# Solving Mutations algorithm

This is my solution, and it looks to me like a pretty man-baby-type-solution which is what I usually end up doing:

``````function mutation(arr) {
arr = arr.map(function (elements) {
return elements.toLowerCase();
});

let letters = arr[1].split('');

let flagArray = [];
let flag = 0;
let i;
let j;

for (i = 0; i < letters.length; i++) {
flagArray.push(0);
for (j = 0; j < arr[0].length; j++) {
if (letters[i] == arr[0][j]) {
flag = 1;
flagArray[i] = flag;
break;
}
}
}

let notAllPresent = 0;

for (let k = 0; k < flagArray.length; k++) {
if (flagArray[k] == 0) {
notAllPresent = 1;
break;
}
}

if (notAllPresent) {
return false;
} else {
return true;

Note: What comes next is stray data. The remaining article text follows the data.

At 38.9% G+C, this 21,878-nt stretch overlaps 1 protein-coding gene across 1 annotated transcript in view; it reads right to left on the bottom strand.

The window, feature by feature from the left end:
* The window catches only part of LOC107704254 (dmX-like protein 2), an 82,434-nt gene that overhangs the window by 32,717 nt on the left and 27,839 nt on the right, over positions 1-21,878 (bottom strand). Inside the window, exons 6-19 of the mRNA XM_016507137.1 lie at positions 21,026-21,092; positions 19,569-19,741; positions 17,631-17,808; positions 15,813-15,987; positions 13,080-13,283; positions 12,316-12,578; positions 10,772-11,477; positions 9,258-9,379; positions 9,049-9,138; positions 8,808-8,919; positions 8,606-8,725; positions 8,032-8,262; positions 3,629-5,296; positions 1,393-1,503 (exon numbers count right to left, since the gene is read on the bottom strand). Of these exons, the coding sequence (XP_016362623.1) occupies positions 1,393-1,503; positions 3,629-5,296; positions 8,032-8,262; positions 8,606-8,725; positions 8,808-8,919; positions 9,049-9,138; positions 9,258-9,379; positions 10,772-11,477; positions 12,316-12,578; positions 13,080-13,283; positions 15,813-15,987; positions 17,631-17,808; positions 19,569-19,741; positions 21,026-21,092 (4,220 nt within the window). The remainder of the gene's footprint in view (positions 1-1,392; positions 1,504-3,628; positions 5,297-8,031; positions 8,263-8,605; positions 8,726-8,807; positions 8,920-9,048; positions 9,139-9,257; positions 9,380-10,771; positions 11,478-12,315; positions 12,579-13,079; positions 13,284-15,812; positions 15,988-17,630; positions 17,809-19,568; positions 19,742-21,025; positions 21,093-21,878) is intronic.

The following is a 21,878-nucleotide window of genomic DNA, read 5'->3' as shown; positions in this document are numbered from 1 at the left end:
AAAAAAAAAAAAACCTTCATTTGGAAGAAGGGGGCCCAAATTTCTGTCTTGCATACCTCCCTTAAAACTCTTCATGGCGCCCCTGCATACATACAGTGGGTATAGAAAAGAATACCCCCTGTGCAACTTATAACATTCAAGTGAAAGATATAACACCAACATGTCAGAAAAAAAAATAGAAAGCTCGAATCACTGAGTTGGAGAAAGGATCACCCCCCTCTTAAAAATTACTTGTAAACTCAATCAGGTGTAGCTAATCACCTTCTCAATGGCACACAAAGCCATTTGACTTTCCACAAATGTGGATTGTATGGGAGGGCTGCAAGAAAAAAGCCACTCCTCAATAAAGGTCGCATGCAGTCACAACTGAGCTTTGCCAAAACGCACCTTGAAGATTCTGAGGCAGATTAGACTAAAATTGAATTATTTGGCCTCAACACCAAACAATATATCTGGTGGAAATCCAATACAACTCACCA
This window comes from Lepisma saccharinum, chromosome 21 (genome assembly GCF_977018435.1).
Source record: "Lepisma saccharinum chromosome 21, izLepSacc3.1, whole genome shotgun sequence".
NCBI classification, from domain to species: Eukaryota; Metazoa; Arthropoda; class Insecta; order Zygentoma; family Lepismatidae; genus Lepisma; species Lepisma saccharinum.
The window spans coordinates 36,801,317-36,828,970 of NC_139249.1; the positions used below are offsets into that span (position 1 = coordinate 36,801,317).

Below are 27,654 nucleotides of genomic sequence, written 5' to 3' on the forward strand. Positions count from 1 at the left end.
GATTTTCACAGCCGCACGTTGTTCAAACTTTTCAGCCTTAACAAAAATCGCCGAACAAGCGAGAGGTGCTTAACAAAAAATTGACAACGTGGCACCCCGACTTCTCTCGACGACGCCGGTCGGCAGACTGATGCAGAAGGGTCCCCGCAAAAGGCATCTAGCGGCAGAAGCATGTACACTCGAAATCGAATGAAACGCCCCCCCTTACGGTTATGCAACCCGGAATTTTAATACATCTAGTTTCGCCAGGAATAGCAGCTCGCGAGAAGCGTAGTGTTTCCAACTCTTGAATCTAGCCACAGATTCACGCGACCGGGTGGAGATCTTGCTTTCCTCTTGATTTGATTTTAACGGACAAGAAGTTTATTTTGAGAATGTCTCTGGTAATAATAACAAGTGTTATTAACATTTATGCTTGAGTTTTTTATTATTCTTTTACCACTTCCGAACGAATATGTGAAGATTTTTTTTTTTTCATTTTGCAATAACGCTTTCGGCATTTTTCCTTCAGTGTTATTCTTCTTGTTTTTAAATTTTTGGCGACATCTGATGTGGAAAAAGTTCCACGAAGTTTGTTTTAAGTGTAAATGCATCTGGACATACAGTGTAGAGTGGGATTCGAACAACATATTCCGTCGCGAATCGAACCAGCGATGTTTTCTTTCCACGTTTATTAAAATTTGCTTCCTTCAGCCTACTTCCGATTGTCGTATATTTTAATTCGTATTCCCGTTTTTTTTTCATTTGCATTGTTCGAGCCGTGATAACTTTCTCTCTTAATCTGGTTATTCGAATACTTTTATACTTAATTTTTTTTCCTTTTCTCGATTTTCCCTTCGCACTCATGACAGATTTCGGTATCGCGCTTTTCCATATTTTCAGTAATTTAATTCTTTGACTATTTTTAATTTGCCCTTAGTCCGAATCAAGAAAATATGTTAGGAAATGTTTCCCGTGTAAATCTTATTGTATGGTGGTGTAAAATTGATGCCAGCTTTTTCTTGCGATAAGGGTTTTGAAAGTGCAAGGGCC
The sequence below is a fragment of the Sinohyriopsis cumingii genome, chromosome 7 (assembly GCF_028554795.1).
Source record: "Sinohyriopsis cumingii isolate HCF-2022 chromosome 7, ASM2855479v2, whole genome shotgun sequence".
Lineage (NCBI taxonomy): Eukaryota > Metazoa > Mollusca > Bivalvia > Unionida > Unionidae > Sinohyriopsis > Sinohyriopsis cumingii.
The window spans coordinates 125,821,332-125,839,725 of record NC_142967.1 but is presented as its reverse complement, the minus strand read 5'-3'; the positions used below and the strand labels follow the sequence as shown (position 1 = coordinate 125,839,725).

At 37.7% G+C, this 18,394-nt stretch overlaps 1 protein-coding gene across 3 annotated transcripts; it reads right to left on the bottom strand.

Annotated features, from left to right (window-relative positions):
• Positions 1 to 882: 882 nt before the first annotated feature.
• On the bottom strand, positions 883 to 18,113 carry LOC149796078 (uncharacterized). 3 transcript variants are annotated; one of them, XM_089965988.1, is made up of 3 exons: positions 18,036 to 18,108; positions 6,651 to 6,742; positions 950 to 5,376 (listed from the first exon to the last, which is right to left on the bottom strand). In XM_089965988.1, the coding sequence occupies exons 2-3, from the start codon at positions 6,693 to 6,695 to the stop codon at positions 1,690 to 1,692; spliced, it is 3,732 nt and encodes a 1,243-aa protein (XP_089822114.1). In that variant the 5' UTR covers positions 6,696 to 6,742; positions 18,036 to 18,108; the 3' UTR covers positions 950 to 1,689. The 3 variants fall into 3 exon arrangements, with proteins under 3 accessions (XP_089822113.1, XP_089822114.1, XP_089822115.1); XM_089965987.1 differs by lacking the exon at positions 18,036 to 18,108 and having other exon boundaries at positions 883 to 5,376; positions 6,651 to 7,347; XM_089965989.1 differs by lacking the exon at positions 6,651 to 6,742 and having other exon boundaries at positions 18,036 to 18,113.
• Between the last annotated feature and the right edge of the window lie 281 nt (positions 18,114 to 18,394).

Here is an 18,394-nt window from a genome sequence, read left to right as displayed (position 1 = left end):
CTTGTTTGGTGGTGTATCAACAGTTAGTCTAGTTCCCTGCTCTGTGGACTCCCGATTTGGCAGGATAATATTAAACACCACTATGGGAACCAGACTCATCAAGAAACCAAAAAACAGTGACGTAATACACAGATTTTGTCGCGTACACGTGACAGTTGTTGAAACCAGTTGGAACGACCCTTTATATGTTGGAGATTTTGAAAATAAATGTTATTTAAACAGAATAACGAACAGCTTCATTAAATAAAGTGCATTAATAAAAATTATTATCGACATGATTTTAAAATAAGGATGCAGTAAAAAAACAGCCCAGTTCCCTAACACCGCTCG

}
}

mutation(["hello", "Hello"]);

``````

Any shorter way to do this? By maybe using more built-in magics?

EDIT: Not sure of the category I’ve posted this in. Pardon me for that and feel free to transfer this into JavaScript category maybe…

I feel like that all the time. Check out the solutions at the bottom of the “hints” article to glean some inspiration for more concise approaches: freeCodeCamp Challenge Guide: Mutations

1 Like

Here’s another one absent in hints for your inspiration

``````const mutation = ([a, b]) => new RegExp(`^[\${a}]+\$`, 'i').test(b);
``````
4 Likes

This is a oneliner beauty! Thanks for sharing! Solving problems in C for years still makes me produce long code like this!

I still get amazed how much readability and ease of coding languages like Python and JS provides, with their built-in magics.

Wow, just wow. I wished I could do that.